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Stem Cell - Bone Marrow

There is only one type of cell that is used for transplantation in cancer patients, stem cells; but they can be acquired from different areas of the body.  This treatment is  relatively new and very promising for cancer patients.  The methods of acquiring stem cells from donors include:

Bone marrow stem cells - are collected from the spongy tissue at the center of the bone.  The procedure used is considered surgical, therefore the donor is sedated.  Incisions are made to get access to the bone that will be used for harvesting the cells and a large bore needle is inserted to extract the marrow.  The marrow is then processed by filtering out unwanted material and frozen for storage.


Cord blood - this procedure was developed in 1988 in Paris for a disease other than cancer.  The umbilical cord and placenta from a newborn is frozen, after the birthing process.  Because these stem cells are in the blood-forming stage of development, they are considered much richer than adult stem cells.  And obviously, it is much easier to acquire these stem cells since they are a by-product of births that is normally discarded.  Several cord blood banks have sprung up since the early 1990's in the US and in other countries.  Some of these cord banks are non-profit, some are not.  The Red Cross cord blood bank shipped their first units out in May of 2001.


Peripheral blood stem cells - are collected from the developing cells of bone marrow through a process called apheresis.  The donor may be given medications a week or two prior to the procedure to encourage the growth of white blood cells.  During the procedure, blood is drawn from a vein through a central venous catheter.  This product is then filtered through a special machine that sifts out the stem cells and the unused blood products are returned to the donor.  This procedure may need to be repeated over several days and requires several hours each day. The stem cells are frozen for later use during each donation.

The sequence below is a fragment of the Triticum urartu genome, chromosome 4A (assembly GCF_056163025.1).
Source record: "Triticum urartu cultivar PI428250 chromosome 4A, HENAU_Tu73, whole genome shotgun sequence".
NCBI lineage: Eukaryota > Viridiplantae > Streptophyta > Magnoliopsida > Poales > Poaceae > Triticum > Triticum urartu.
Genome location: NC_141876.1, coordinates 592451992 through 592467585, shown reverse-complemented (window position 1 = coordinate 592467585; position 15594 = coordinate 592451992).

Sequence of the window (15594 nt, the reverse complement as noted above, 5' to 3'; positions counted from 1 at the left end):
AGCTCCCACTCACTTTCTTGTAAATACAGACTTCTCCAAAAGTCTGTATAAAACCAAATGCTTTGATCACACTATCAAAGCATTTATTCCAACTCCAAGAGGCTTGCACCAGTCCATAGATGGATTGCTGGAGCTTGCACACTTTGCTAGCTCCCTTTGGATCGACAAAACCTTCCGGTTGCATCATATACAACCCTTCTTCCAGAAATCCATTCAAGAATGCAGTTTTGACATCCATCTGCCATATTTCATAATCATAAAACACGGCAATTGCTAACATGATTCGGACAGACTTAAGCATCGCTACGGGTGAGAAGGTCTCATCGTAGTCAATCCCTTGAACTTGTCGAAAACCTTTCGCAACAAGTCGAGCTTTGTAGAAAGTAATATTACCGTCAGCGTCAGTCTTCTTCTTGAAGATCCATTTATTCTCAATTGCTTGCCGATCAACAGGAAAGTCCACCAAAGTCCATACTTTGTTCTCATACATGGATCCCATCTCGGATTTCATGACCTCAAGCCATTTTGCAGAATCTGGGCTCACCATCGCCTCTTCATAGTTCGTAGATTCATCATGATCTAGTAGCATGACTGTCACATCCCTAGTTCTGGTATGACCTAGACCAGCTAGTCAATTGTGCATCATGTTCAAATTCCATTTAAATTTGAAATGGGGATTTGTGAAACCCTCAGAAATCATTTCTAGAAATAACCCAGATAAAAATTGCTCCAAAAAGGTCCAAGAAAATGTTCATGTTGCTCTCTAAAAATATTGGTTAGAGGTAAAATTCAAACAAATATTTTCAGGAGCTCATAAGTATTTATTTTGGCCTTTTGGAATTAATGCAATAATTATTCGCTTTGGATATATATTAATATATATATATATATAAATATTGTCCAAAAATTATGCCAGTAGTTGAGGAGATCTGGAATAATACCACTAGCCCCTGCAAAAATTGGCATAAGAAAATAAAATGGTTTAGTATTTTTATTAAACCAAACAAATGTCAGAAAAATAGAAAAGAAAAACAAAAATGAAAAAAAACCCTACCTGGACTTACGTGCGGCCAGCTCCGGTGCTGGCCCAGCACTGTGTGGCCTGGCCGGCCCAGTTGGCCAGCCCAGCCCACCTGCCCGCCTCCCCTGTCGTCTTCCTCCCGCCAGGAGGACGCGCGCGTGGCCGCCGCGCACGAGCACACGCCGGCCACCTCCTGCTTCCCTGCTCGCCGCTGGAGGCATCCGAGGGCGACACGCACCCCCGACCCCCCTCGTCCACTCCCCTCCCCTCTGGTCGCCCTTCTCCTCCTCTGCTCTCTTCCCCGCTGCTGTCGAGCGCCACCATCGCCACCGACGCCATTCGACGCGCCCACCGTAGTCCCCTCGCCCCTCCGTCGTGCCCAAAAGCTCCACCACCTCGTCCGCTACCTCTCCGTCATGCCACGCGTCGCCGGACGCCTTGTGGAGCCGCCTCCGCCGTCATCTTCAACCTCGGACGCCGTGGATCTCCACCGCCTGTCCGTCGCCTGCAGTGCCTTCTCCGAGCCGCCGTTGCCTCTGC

A choice to be a stem cell transplant patient should not be taken lightly.  Many pre-procedure medical tests and other treatments must be done.  Harvesting of your own bone marrow may need to be done prior to the procedure.  A period of chemotherapy and radiation may need to be done to destroy the current bone marrow in your body.  There are some serious potential complications that may develop up to several years after the procedure is completed.  They may include:

Cataracts - may be caused if total body irradiation is required prior to BMT.  

Chronic graft vs. host disease - transplanted T-lymphocytes recognize the host body as foreign, and attack it.

Dental abnormalities - a recent study of 27 young patients showed a high rate of future dental problems.

Endocrine dysfunction - including ovarian insufficiency and thyroid dysfunction. 

Infertility - risk increases if an allogenic transplant is done.

Stomatitis/xerostomia - can be caused if high levels of chemotherapy are used to destroy the existing stem cells.

To connect with the various Bone Marrow Registries:

American Registry - click on the Patient Resources link.

National Donor Registry - Use the state links to view a registry in your area.

The object is to find a transplant facility near you and register with them. Make sure that they are a part of both the National programs and the International programs. That way you will have more unrelated doners available.

To read more about bone marrow and stem cell transplantation:

American Cancer Society - stem cell and cord blood transplantation.

National Marrow Donor Program - bone marrow registry, advocacy, information, and financial assistance links.